The bottom blown copper smelting furnace is a novel technology developed by Dongying Fangyuan Nonferrous Metals Co. Ltd. China. Since it started in 2008, many advantages have been reported from industrial practice, such as high volume specific smelting capacity, low copper loss, autogenous smelting, adaptive to feeds, low temperature operation and so on. Most of those features are relevant to the fluid dynamics of the molten bath in the furnace. However, the detailed behaviour of molten bath in the bottom blown reactor still is not comprehensively understood.
To understand the behaviour of molten bath in this newly established furnace, a 1/12 lab scale cold model was constructed according to the principles of similarity. In this physical model, water was used to simulate the liquid matte, compressed air was used to simulate oxygen enriched air blowing and its flowrate was adjusted accordingly. Silicone oils with different viscosities were used to simulate the molten slag layer of various viscosities. In the present study, several features of the bottom blown bath behaviour were investigated by using this physical model.
The mixing behaviour in the single phase bath with single lance blowing was investigated in the first stage. Mixing time was used as the index of mass transfer efficiency in this cold model and was measured to examine the characteristics of the fluid dynamics in the bath. It was found that there is an effective stirring range within an area adjacent to the blowing lance, in which mixing time changes little with horizontal or vertical distance, while out of the range mixing time increases with increasing horizontal distance and the increment is much greater on the surface of the bath. Mixing time was found to decrease with increasing bath height and gas flowrate within the effective stirring range. However, the effective stirring range can be reduced with increasing the bath height. An empirical prediction of mixing time from gas flowrate and bath height was hen established for horizontal bottom blown furnace with single phase bath.
[See pdf for formula]
In addition to single phase mixing behaviour study, multiphase bath mixing behaviour was also studied to further investigate the mass transfer in the presence of top layer. Single lance blowing was used and experimental variables including water height, gas flowrate, oil layer height and oil viscosity were adjusted to investigate the impact of each on mixing. It was found that the mixing time decreases with water height and gas flowrate in a greater rate than that of single phase system, while it is increasing with oil layer height and oil viscosity, where the rate with oil layer height is much greater. An overall empirical relationship with these variables was developed as following, and it showed a good prediction of mixing time under different conditions.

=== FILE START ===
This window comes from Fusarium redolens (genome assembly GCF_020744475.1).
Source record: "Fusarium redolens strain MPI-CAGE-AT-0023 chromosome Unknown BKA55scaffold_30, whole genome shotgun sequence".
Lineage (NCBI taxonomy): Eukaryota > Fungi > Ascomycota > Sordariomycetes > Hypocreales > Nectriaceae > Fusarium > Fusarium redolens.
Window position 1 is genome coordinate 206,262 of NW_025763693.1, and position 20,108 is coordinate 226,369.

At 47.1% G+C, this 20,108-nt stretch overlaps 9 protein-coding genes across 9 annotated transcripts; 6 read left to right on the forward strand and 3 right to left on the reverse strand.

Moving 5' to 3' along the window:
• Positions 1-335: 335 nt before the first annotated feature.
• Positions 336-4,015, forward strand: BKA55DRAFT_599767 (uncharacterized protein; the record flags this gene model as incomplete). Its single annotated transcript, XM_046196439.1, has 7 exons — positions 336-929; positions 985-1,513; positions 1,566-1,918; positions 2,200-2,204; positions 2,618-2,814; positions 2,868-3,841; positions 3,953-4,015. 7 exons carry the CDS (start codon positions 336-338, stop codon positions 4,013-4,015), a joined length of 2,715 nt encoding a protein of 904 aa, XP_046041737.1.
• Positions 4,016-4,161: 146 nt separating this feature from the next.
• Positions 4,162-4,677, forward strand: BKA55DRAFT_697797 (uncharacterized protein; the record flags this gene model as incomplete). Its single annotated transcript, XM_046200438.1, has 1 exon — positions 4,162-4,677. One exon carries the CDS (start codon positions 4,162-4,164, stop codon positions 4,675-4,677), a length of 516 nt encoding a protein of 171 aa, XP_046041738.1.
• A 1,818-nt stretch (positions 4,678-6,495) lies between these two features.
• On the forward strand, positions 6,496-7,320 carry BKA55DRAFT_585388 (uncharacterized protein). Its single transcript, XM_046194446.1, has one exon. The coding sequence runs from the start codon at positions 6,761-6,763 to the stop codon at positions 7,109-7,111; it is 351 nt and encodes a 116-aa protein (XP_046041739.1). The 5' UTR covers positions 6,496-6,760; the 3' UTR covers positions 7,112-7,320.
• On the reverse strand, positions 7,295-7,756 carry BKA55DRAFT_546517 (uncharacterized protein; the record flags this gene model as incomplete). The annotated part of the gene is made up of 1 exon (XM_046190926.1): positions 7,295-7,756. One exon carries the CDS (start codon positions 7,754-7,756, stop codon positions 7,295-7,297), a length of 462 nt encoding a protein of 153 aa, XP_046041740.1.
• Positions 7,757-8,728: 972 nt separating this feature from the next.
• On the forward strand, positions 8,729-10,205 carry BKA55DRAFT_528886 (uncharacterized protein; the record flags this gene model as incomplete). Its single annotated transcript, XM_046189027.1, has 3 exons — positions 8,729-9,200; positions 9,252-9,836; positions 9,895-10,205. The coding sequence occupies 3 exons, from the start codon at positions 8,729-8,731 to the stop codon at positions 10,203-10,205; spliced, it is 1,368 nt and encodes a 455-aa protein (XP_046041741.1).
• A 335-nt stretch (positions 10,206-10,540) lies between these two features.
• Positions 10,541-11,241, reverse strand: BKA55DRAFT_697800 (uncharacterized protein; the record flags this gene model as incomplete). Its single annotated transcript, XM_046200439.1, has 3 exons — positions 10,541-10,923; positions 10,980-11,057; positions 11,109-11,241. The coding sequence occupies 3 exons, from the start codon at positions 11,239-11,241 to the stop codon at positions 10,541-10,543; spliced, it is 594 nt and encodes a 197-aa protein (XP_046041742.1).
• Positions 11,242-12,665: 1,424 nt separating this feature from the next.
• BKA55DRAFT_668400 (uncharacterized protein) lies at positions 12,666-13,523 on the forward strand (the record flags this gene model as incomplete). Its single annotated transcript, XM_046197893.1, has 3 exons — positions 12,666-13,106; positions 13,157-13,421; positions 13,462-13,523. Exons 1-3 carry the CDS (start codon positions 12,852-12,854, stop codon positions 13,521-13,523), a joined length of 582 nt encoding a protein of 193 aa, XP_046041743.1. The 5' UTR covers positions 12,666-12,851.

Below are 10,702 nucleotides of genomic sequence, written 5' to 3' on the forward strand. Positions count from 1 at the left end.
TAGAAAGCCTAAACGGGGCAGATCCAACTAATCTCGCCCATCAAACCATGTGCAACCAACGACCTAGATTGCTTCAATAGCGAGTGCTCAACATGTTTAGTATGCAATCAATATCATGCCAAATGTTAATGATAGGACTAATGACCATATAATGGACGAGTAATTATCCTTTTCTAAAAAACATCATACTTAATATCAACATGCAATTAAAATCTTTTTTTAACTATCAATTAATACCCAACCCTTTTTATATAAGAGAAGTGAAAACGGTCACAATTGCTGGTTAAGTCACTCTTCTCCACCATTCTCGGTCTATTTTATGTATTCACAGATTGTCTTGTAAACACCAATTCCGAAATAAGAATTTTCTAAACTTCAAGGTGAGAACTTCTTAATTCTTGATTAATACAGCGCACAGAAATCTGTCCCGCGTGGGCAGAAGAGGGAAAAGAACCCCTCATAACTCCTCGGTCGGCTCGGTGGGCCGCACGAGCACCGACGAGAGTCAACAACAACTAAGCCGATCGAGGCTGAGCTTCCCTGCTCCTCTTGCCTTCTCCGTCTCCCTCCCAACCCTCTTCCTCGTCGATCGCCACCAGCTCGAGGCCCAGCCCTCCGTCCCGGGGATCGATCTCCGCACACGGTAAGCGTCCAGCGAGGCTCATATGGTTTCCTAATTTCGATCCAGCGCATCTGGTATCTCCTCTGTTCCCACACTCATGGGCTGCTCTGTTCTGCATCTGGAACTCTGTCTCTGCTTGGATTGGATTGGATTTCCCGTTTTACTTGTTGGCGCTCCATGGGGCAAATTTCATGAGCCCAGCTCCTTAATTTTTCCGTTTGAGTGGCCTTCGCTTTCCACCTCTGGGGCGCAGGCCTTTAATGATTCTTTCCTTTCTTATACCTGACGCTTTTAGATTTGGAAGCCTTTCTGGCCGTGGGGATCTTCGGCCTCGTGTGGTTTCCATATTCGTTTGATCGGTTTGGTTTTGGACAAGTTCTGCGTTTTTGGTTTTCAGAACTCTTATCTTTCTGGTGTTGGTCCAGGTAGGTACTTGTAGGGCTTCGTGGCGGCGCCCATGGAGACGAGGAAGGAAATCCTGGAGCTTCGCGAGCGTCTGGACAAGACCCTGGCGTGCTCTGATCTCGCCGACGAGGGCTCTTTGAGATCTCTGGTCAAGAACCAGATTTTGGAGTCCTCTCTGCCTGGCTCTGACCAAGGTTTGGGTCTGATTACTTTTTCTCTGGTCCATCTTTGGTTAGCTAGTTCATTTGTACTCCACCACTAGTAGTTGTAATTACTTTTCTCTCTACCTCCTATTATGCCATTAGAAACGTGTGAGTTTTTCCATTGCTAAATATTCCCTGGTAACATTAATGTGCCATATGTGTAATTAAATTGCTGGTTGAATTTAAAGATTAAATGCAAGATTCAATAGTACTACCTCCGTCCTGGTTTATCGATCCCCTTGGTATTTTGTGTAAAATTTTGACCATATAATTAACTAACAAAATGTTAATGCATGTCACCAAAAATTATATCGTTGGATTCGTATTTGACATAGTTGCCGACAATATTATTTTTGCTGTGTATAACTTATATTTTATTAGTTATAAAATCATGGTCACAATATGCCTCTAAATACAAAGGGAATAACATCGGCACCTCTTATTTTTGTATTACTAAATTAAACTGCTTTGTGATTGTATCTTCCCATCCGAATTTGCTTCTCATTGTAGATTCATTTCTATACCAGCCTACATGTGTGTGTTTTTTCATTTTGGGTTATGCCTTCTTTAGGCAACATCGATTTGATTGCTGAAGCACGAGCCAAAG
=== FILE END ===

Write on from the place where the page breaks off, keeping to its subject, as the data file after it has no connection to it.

[See pdf for formula]
The correlation was then generalised to a model-independent format for wider use:
[See pdf for formula]
Three different types of surface waves were studied in the single phase bath with single lance blowing. The 1st asymmetric standing wave was found the most significant type among the three because it leads the entire bath to swing laterally. The 1st asymmetric standing wave was found to take place only at certain combination of bath height and gas flowrate, which is summarised in two sub-boundaries in terms of bath depth, gas flowrate and blowing lance angle.
Sub-boundary 1 [See pdf for formula]
Sub-boundary 2 [See pdf for formula]
The measured amplitudes at several conditions show that tapping end amplitude increases with flowrate and bath height, and when the 1st symmetric standing wave is taking place, the amplitude is remarkably increased. The frequency of the 1st asymmetric standing wave does not change with flowrate or blowing angle, but slightly increases with bath height.
The longitudinal wave exists on bath surface when the combination of bath height and gas flowrate is out of the critical occurrence boundary. To study the behaviour of the longitudinal wave, the model dynamic condition was constructed closer to industrial practice. Nine lances were used for blowing and silicone oil was applied on water surface to investigate the behaviour of longitudinal wave. It was found that the amplitude trend of longitudinal wave along the furnace length is dependent on the combination of gas flowrate and bath level, and three typical trends were observed.
At the gas flowrate corresponding to industrial flowrate, the amplitude of wave increases with water level, but remains almost stable with oil level. Higher viscosity oil layer leads to lower amplitude of wave, while lower viscosity oil leads to rising of amplitude near tapping end. The amplitude of wave at the edge of tapping end is found always higher than the centre. The frequency of longitudinal wave is not affected by the water level, oil level or oil viscosity.
All these features are linked to the industrial operation of this novel copper smelting furnace. The investigation in this study provides guidelines and useful information for understanding and further improvement of bottom blown copper smelting technology in the future.